Modern egyptologists, such as Christiane Zivie-Coche, do not consider Qetesh to be a hyposthasis of Anat or Astarte, but a goddess developed in Egypt possibly without a clear forerunner among Canaanite or Syrian goddesses, though given a Semitic name and associated mostly with foreign deities.[21]

In popular culture

Qetesh is the name given to the Goa'uld that once possessed Vala Mal Doran, a recurring and then regular character in Seasons 9 and 10, respectively of the science fiction television series Stargate SG-1.

See also

References

  1. ^ I. Cornelius, Qudshu, Iconography of Deities and Demons in the Ancient Near East (electronic pre-publication), p. 1, 4
  2. ^ Ch. Zivie-Choche, Foreign Deities in Egypt [in:] J. Dieleman, W. Wendrich (eds.), UCLA Encyclopedia of Egyptology, 2011, p. 5-6
  3. ^ M. Krebernik, Qd? [in:] Reallexikon der Assyriologie und vorderasiatischen Archäologie vol. 11, 2008, p. 176
  4. ^ S. L. Budin, A Reconsideration of the Aphrodite-Ashtart Syncretism, Numen vol. 51, no. 2, 2004, p. 100
  5. ^ I. Cornelius, Qudshu, Iconography of Deities and Demons in the Ancient Near East (electronic pre-publication), p. 1: "a goddess by the name of Q. is not known in the Ugaritic or any other Syro-Palestinian texts"
  6. ^ I. Cornelius, Qudshu, Iconography of Deities and Demons in the Ancient Near East (electronic pre-publication), p. 4
  7. ^ "The "Holy One" by Johanna Stuckey". www.matrifocus.com. Retrieved 2018.
  8. ^ M. Smith, 'Athtart in Late Bronze Age Syrian Texts [in:] D. T. Sugimoto (ed), Transformation of a Goddess. Ishtar - Astarte - Aphrodite, 2014, p. 66
  9. ^ K. Tazawa, Astarte in New Kingdom Egypt: Reconsideration of Her Role and Function [in:] D. T. Sugimoto (ed), Transformation of a Goddess. Ishtar - Astarte - Aphrodite, 2014, p. 110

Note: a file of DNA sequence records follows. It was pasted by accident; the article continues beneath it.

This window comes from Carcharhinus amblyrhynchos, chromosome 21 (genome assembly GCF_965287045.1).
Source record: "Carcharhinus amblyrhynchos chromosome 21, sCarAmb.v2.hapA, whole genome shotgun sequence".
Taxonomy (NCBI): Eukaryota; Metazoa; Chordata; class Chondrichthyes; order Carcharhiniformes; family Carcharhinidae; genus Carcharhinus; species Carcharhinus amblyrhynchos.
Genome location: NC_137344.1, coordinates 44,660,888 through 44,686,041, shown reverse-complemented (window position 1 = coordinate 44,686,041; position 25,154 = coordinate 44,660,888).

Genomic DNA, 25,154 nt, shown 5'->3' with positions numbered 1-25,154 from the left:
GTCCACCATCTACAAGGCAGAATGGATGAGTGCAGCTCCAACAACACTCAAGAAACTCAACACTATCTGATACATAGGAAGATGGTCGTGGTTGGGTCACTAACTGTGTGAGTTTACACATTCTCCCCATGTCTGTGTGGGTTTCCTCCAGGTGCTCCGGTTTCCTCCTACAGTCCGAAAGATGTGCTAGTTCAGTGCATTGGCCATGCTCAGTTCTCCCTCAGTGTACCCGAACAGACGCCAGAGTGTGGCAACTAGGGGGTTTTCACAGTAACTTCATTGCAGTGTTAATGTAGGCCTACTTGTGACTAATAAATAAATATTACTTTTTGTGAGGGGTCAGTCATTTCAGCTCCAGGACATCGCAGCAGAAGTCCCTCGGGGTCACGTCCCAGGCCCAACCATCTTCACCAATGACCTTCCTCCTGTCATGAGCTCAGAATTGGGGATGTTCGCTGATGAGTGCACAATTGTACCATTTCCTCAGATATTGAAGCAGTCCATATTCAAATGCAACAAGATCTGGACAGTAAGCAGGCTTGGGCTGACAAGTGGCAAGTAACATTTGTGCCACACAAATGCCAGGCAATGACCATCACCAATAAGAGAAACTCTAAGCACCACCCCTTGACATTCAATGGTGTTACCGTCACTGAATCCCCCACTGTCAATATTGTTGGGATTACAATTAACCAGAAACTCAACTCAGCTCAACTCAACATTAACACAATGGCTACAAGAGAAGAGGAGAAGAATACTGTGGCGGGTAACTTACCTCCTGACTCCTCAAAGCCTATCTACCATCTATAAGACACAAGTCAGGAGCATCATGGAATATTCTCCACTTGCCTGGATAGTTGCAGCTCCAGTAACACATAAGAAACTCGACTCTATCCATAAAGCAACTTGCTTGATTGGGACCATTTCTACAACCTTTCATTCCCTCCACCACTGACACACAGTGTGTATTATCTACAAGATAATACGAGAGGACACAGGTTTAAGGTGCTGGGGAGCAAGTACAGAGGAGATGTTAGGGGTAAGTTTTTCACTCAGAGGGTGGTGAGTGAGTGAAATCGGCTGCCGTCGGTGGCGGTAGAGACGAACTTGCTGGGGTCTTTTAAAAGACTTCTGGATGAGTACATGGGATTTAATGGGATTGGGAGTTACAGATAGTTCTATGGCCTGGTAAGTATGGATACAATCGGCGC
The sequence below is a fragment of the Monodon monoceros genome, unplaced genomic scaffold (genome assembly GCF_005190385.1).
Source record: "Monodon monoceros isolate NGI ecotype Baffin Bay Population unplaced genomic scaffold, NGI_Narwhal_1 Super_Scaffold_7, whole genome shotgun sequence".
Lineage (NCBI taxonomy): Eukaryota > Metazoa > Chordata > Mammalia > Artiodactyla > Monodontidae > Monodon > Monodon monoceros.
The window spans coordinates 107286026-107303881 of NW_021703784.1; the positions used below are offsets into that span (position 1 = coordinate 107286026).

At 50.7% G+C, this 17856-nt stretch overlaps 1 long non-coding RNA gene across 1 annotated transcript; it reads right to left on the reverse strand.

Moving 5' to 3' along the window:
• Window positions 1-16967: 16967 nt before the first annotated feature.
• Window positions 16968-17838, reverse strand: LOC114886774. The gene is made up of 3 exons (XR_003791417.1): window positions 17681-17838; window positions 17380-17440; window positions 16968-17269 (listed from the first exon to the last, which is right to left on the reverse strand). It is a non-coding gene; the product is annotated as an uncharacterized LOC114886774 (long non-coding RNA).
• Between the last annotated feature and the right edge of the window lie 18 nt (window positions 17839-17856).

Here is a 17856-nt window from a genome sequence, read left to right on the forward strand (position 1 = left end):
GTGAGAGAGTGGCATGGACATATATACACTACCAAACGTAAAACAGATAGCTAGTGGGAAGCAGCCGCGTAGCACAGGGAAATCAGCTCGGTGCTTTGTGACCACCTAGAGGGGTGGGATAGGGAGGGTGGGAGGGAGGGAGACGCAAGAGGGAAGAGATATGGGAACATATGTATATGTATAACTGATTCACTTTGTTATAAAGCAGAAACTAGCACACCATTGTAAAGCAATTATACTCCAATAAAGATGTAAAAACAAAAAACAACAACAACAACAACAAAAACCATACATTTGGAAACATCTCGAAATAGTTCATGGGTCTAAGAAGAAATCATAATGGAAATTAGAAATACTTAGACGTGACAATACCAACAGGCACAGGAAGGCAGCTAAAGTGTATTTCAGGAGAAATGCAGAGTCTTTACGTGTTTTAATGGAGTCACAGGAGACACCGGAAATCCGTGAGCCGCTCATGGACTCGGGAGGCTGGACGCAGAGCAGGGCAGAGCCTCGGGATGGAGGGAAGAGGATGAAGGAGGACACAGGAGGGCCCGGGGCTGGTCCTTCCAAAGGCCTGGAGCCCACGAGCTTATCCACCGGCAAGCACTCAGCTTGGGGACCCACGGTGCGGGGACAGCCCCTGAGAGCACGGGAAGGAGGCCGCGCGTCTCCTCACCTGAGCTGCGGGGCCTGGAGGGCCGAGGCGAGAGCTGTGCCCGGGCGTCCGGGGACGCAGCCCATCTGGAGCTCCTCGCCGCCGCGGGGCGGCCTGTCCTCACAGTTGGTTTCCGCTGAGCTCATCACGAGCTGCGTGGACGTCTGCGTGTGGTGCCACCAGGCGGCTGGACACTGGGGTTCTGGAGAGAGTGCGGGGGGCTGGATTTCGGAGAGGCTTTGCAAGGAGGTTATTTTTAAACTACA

10. ^ Ch. Zivie-Choche, Foreign Deities in Egypt [in:] J. Dieleman, W. Wendrich (eds.), UCLA Encyclopedia of Egyptology, 2011, p. 6-7
  11. ^ I. Cornelius, Qudshu, Iconography of Deities and Demons in the Ancient Near East (electronic pre-publication), p. 1
  12. ^ S. A. Wiggins, The Myth of Asherah: Lion Lady and Serpent Goddess, Ugarit-Forschungen 23, 1991, p. 384-386; 389
  13. ^ S. A. Wiggins, The Myth of Asherah: Lion Lady and Serpent Goddess, Ugarit-Forschungen 23, 1991, p. 387
  14. ^ M. Smith, 'Athtart in Late Bronze Age Syrian Texts [in:] D. T. Sugimoto (ed), Transformation of a Goddess. Ishtar - Astarte - Aphrodite, 2014, p. 49-51
  15. ^ G. Del Olme Lete, KTU 1.107: A miscellany of incantations against snakebite [in] O. Loretz, S. Ribichini, W. G. E. Watson, J. Á. Zamora (eds), Ritual, Religion and Reason. Studies in the Ancient World in Honour of Paolo Xella, 2013, p. 198
  16. ^ S. A. Wiggins, A Reassessment of Asherah: With Further Considerations of the Goddess, 2007, p. 57, footnote 124; see also p. 169
  17. ^ S. A. Wiggins, A Reassessment of Tikva Frymer-Kensky's Asherah [in:] R. H. Bael, S. Halloway, J. Scurlock, In the Wake of Tikva Frymer-Kensky, 2009, p. 174
  18. ^ S. A. Wiggins, Shapsh, Lamp of the Gods [in:] N. Wyatt (ed.), Ugarit, religion and culture: proceedings of the International Colloquium on Ugarit, Religion and Culture, Edinburgh, July 1994; essays presented in honour of Professor John C. L. Gibson, 1999, p. 327
  19. ^ The Ugaritic Baal cycle: Volume 2 by Mark S. Smith, page 295
  20. ^ The Origins of Biblical Monotheism: Israel's Polytheistic Background and the Ugaritic Texts by Mark S. Smith - Page 237
  21. ^ Ch. Zivie-Choche, Foreign Deities in Egypt [in:] J. Dieleman, W. Wendrich (eds.), UCLA Encyclopedia of Egyptology, 2011, p. 5-6

External links


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Qetesh